Campaign launched to show blood cancer the ‘red card’


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Blood cancer charity DKMS is seeking to team up with football clubs up and down the UK in a bid to raise awareness of blood cancer, blood stem cell donation and to register donors.

Football Vs Blood Cancer is a new campaign being run by DKMS to build on the success it has already had working with football clubs such as Everton.

Reason for campaign

A blood stem cell donation is the only chance of survival for many blood cancer patients. Sadly, many patients will not find a matching donor.

This isn’t because a match doesn’t exist, it’s simply because there aren’t enough people registered as donors. That is why DKMS works to increase the size and diversity of the blood stem cell registry.

It has launched Football Vs Blood Cancer because younger people, especially men, have a better chance of being chosen to donate, and it believes that the football community is one the best places it can find lifesavers.

The diversity of the football community is important too as patients are most likely to find a matching donor from a similar ethnic background but often have difficulty in finding suitable donors.


DKMS has already successfully worked with the football community when it held donor recruitment events and awareness raising activity with Everton football club last year.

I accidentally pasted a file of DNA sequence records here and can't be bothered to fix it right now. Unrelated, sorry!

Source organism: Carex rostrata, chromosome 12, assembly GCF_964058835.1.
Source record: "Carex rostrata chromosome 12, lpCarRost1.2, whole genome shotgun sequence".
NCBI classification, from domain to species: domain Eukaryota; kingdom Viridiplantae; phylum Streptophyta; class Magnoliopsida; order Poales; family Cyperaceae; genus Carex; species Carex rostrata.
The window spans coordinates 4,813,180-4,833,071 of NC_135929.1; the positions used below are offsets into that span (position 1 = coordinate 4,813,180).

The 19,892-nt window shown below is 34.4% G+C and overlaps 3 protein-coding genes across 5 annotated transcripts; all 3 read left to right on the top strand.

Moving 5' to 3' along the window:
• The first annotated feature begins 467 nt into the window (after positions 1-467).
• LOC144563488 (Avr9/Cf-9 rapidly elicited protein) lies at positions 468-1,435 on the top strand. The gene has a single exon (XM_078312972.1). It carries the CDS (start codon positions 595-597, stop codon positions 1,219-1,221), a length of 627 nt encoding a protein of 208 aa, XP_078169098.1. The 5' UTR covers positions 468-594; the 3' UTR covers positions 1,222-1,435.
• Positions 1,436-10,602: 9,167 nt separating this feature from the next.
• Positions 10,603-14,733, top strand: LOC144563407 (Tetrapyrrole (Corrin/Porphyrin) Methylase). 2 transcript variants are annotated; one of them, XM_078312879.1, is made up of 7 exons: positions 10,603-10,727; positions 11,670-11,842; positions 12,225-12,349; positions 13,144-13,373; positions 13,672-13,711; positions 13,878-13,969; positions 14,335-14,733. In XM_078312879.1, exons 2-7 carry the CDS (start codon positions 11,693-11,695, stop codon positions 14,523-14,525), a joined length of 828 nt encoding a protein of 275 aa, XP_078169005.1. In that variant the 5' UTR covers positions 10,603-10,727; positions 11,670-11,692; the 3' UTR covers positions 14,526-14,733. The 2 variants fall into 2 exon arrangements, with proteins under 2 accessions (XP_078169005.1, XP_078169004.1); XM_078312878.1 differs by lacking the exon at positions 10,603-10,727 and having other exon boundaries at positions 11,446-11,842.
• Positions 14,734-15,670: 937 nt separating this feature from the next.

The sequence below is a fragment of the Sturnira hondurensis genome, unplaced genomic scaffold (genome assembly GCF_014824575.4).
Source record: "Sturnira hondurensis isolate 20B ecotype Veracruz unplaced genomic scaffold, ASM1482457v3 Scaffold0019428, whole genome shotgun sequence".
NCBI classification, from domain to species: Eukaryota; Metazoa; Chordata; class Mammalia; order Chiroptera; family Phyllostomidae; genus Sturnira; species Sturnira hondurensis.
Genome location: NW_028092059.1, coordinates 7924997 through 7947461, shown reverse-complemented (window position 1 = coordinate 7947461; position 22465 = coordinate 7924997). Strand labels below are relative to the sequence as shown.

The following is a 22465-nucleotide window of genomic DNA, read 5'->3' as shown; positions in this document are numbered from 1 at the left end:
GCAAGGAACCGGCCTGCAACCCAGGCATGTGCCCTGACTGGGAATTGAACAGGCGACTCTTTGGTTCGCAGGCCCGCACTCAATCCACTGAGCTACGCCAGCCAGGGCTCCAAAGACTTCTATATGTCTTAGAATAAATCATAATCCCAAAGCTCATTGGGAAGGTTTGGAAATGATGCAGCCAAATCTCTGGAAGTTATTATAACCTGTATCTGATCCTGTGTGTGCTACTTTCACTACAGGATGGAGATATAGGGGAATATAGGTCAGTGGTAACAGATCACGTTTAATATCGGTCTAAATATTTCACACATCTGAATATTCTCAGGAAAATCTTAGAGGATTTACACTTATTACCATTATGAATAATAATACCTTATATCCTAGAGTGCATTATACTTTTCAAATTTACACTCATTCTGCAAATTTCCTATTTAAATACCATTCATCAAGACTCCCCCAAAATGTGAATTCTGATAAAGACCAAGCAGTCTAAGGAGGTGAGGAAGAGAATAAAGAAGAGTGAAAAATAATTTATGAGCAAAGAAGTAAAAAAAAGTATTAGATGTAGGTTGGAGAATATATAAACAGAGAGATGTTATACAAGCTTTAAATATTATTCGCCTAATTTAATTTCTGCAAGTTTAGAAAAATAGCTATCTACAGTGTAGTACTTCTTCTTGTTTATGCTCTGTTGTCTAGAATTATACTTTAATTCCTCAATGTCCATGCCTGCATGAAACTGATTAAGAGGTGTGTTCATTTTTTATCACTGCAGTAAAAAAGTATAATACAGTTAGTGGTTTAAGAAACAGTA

This was inspired by the search for a matching donor for Finn McEwen, a little boy from Liverpool who needed a blood stem cell donation for his survival.

A match was found for Finn, who is a huge Everton fan, and he successfully received a blood stem cell donation last year.

Thousands of people registered as potential blood stem cell donors because of DKMS and Everton’s work together  and it even led to a staff member of the club at the time donating some of their blood stem cells to help save a critically ill patient.

Patrick Ryan, who is leading DKMS’s Football Vs Blood Cancer campaign, said: “Football has a huge and passionate fan base and inspires those who support it.

“In partnership with clubs of all sizes, we can reach a large proportion of the general public who don’t yet know how easy it is to save a life.

“We had huge success working with Everton last year. Thousands of people registered as potential blood stem cell donors and amazingly a staff member at the time was matched with a patient and gave them a second chance of life by donating some of their blood stem cells.

“We want to build on that through the Football Vs Blood Cancer campaign and find more lifesavers among the football community.”

Patrick wants clubs of all sizes to join the campaign and says that they can take part in a variety of ways including giving people the chance to register by holding match day swabbing events; raising awareness on social media; promotion within match day programmes and stadium screens/billboards, plus player/staff involvement.C
Source: FCbusiness


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